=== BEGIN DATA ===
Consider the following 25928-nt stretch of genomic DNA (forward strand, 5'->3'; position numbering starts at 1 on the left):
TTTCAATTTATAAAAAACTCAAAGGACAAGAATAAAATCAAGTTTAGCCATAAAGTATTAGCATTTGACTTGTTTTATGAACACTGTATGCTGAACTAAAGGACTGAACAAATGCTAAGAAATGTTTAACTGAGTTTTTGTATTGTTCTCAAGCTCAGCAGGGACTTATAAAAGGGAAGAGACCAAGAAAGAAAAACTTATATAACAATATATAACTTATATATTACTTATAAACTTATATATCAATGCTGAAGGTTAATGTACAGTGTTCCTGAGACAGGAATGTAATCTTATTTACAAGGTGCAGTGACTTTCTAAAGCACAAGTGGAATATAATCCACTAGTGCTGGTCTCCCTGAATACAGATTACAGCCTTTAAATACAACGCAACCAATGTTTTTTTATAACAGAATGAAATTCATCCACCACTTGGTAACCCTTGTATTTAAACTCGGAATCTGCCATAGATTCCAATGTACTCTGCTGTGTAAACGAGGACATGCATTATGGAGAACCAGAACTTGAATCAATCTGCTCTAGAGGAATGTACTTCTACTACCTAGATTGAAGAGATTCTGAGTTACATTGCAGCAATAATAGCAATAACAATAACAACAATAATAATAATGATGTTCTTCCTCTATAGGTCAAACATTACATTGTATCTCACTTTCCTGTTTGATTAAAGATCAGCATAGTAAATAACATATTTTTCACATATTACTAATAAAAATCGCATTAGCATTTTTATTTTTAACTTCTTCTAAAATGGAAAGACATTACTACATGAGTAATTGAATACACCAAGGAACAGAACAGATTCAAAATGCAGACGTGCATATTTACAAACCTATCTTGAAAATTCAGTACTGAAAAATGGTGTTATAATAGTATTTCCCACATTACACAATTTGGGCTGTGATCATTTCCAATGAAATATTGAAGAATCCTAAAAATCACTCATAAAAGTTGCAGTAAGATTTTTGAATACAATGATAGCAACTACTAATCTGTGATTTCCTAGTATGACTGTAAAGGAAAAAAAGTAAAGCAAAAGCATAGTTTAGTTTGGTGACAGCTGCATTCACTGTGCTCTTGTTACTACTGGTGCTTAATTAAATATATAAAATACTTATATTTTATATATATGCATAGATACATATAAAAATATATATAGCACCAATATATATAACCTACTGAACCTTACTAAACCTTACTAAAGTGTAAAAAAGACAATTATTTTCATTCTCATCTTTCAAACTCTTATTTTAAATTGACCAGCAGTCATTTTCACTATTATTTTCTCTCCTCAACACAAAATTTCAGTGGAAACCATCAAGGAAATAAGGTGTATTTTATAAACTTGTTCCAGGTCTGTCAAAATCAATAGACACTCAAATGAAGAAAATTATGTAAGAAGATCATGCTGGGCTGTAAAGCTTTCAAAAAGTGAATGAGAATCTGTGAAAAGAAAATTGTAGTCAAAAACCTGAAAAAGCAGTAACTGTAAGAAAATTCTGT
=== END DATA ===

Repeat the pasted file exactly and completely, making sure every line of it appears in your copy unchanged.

Consider the following 25928-nt stretch of genomic DNA (forward strand, 5'->3'; position numbering starts at 1 on the left):
TTTCAATTTATAAAAAACTCAAAGGACAAGAATAAAATCAAGTTTAGCCATAAAGTATTAGCATTTGACTTGTTTTATGAACACTGTATGCTGAACTAAAGGACTGAACAAATGCTAAGAAATGTTTAACTGAGTTTTTGTATTGTTCTCAAGCTCAGCAGGGACTTATAAAAGGGAAGAGACCAAGAAAGAAAAACTTATATAACAATATATAACTTATATATTACTTATAAACTTATATATCAATGCTGAAGGTTAATGTACAGTGTTCCTGAGACAGGAATGTAATCTTATTTACAAGGTGCAGTGACTTTCTAAAGCACAAGTGGAATATAATCCACTAGTGCTGGTCTCCCTGAATACAGATTACAGCCTTTAAATACAACGCAACCAATGTTTTTTTATAACAGAATGAAATTCATCCACCACTTGGTAACCCTTGTATTTAAACTCGGAATCTGCCATAGATTCCAATGTACTCTGCTGTGTAAACGAGGACATGCATTATGGAGAACCAGAACTTGAATCAATCTGCTCTAGAGGAATGTACTTCTACTACCTAGATTGAAGAGATTCTGAGTTACATTGCAGCAATAATAGCAATAACAATAACAACAATAATAATAATGATGTTCTTCCTCTATAGGTCAAACATTACATTGTATCTCACTTTCCTGTTTGATTAAAGATCAGCATAGTAAATAACATATTTTTCACATATTACTAATAAAAATCGCATTAGCATTTTTATTTTTAACTTCTTCTAAAATGGAAAGACATTACTACATGAGTAATTGAATACACCAAGGAACAGAACAGATTCAAAATGCAGACGTGCATATTTACAAACCTATCTTGAAAATTCAGTACTGAAAAATGGTGTTATAATAGTATTTCCCACATTACACAATTTGGGCTGTGATCATTTCCAATGAAATATTGAAGAATCCTAAAAATCACTCATAAAAGTTGCAGTAAGATTTTTGAATACAATGATAGCAACTACTAATCTGTGATTTCCTAGTATGACTGTAAAGGAAAAAAAGTAAAGCAAAAGCATAGTTTAGTTTGGTGACAGCTGCATTCACTGTGCTCTTGTTACTACTGGTGCTTAATTAAATATATAAAATACTTATATTTTATATATATGCATAGATACATATAAAAATATATATAGCACCAATATATATAACCTACTGAACCTTACTAAACCTTACTAAAGTGTAAAAAAGACAATTATTTTCATTCTCATCTTTCAAACTCTTATTTTAAATTGACCAGCAGTCATTTTCACTATTATTTTCTCTCCTCAACACAAAATTTCAGTGGAAACCATCAAGGAAATAAGGTGTATTTTATAAACTTGTTCCAGGTCTGTCAAAATCAATAGACACTCAAATGAAGAAAATTATGTAAGAAGATCATGCTGGGCTGTAAAGCTTTCAAAAAGTGAATGAGAATCTGTGAAAAGAAAATTGTAGTCAAAAACCTGAAAAAGCAGTAACTGTAAGAAAATTCTGT